• On the Germination of Podophyllum Emodi. Trans. But. Soc. Edin., xvi., 1882; Gardeners' Chronicle, 1882.
  • On a Plant of Primula vulgaris with a Green Corolla. Trans. Bot. Soc. Edin., xiv., 1882.
  • On a Monstrosity in the Flower of Iris Pseudaeorus. Ibid.; Gardeners' Chronicle, 1882, pt. 2.
  • On the Germination of Streptocarpiu caulescens. Traru. Bot. Soc. Edin., xiv., 1882.
  • On the Structure of the Pitcher in the Seedling of Nepenthes, as compared with that in the Adult Plant. Gardeners' Chronicle, xx., 1883; Proe. Roy. Soc. Edin., xii., 1883-4.
  • Note on Hybrid Hedychiums. Ibid., xxii., 1884.
  • On the ^Estivation of the Floral Envelopes of Helianthemum vulgare. Trans. Bot. Soc. Edin., xiv., 1883.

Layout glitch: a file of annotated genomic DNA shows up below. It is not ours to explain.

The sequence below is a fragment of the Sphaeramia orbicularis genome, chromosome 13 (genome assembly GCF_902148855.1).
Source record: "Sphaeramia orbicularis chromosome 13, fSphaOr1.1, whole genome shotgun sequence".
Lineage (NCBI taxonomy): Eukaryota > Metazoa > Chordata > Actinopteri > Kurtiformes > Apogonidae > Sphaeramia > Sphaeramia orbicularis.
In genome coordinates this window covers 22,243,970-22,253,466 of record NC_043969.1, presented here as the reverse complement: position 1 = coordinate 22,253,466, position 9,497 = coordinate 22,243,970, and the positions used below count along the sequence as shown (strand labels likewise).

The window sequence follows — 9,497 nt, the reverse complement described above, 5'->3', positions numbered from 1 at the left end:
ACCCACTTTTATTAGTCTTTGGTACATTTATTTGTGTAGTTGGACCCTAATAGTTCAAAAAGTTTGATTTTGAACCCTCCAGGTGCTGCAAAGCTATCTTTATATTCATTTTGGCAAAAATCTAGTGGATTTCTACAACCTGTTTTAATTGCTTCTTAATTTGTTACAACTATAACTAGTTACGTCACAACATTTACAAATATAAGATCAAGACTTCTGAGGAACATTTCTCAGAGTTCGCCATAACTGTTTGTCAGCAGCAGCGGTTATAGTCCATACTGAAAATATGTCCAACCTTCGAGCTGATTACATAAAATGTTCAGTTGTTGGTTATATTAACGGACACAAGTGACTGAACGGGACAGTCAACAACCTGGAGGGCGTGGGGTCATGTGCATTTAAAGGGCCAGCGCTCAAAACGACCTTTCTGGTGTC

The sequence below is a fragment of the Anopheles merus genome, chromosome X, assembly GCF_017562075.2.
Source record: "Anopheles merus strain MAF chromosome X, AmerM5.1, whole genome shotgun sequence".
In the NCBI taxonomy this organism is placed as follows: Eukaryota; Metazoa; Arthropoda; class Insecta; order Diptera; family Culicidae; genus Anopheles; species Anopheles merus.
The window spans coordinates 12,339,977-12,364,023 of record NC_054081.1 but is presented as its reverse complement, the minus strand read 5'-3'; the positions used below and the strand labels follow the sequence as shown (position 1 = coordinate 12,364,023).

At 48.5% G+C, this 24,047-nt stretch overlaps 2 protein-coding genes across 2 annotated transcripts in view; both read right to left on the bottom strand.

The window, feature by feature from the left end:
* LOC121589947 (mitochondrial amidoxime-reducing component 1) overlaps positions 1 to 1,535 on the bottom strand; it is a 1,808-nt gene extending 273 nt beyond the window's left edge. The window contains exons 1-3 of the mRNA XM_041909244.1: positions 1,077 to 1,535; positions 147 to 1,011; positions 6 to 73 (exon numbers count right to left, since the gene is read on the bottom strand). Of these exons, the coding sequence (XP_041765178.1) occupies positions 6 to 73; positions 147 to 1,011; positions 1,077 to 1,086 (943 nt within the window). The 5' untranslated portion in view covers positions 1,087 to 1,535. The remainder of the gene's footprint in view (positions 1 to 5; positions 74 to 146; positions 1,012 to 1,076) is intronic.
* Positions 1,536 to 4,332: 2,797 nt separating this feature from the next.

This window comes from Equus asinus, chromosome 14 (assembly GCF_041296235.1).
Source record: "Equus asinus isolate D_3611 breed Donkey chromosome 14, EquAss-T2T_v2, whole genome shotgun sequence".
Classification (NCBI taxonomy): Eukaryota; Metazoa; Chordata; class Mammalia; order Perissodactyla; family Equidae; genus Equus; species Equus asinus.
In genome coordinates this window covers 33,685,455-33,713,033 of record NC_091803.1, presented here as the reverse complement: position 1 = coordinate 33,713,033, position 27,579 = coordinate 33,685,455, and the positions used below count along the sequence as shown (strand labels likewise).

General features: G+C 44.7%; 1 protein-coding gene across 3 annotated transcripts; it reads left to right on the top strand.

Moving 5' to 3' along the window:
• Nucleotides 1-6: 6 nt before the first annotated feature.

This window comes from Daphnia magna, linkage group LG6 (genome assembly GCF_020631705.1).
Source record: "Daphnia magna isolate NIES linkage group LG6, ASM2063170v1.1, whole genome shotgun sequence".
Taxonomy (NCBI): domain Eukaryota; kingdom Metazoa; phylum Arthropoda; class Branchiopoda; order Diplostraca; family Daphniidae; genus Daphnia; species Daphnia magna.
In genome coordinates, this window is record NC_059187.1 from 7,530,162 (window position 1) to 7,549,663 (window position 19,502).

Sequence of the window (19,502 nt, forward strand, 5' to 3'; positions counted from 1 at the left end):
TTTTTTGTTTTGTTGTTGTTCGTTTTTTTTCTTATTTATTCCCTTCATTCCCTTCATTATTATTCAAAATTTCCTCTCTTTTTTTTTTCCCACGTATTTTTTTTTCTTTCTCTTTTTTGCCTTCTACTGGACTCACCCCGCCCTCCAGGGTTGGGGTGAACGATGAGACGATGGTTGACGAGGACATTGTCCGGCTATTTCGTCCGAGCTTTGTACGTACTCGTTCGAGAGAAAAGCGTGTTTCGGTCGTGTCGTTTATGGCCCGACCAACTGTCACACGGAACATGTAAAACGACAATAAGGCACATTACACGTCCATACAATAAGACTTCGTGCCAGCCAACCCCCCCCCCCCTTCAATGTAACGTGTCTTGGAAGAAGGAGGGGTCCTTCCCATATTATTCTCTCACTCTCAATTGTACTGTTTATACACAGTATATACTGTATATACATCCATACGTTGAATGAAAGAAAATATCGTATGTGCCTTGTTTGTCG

• On the Occurrence of Foliage-leaves in Ruscus (Semele) androgynus; with some Structural and Morphological Observations. Gardeners' Chronicle, 1883 ; Trans. Bot. Soc. Edin., xvi, 1883.
  • On the Development of Bifoliar Spurs into Ordinary Buds in Pinms gylvestris. Trans. Bot. Soc. Edin., xvi., 1885; Gardeners' Chronicle, 1885.
  • On Certain Points in the Morphology of Frtdlania and some other Leafy Jungermanuiese. Trans. Bot. Soc. Edin, xvi., 1886.


  1. Waterston, Charles D; Macmillan Shearer, A (July 2006). Former Fellows of the Royal Society of Edinburgh 1783–2002: Biographical Index (PDF). I. Edinburgh: The Royal Society of Edinburgh. ISBN 978-0-902198-84-5. Retrieved 30 December 2011.
  2. Edinburgh and Leith Post Office Directory, 1834-5: D Dickson advocate
  4. Edinburgh and Leith Post Office Directory, 1881-2: Alexander Dickson of Hartree
  5. "Alexander Dickson".
  6. "Artworks | Page 13 | National Galleries of Scotland". Retrieved 4 May 2019.
  • Thomas R. Fraser, Transactions and proceedings of the Botanical Society of Edinburgh (1889), Volume 17, p. 508–516.